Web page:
In general, the software components of the debug system can be implemented together with a design tool. The design tool may be used to facilitate implementation of a system, including the debug system, on a device. For instance, interconnects 212 for connecting the various system components can be automatically or manually performed with the use of the design tool. Typically, the components can be interconnected via corresponding interfaces/ports 214. Some interfaces/ports correspond to master interfaces/ports whereas other interfaces/ports correspond to slave interfaces/ports. There can also be interfaces/ports available for interconnecting to other components of another device. The type of interfaces/ports (e.g., Avalon interface available from Altera Corporation of San Jose, Calif.) used may depend on the application. The debug system can allow the user to download applications, manage breakpoints, single-step code, display variable values, and perform other debug functions. The debug system can also provide build management and/or project management.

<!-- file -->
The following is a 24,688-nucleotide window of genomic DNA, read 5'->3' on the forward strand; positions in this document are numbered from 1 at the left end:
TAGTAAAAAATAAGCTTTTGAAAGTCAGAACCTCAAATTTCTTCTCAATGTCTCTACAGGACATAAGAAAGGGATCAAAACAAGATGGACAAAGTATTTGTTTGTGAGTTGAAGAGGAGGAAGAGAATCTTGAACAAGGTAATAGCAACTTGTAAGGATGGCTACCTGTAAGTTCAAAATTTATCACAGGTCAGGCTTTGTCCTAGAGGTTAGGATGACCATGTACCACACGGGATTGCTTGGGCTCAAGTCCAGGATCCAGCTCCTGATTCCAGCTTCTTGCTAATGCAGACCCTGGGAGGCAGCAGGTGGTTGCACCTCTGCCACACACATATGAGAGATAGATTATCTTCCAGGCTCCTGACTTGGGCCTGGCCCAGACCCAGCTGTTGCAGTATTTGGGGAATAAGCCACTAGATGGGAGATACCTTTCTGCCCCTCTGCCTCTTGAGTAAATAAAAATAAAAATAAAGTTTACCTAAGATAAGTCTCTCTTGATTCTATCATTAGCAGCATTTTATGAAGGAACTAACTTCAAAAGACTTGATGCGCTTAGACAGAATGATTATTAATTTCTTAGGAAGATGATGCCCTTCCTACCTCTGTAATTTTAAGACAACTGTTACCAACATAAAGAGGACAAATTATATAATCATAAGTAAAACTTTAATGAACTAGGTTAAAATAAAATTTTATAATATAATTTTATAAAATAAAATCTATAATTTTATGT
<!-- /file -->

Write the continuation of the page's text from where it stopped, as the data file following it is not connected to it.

JTAG master 206 can connect to a JTAG hub in the ASIC or FPGA and can have an Avalon master interface. JTAG master 206 provides JTAG access to the registers in debug core 204. On the other hand, debug core 204 is operable to debug (e.g., break/interrupt) processor core 210 under various conditions and to record, compress, and/or store execution traces. Generally, debug core 204 can provide any suitable debug feature for the application. Some example features are the ability to break the CPU; single-step the CPU; reset the CPU and/or the entire SOPC Builder system; provide JTAG access to debug core registers; provide JTAG access to debug RAM; provide instruction triggers; provide data triggers; provide external triggers; provide multi-level triggers; provide instruction and data trace; facilitate on-chip or off-chip trace storage; and provide performance counters.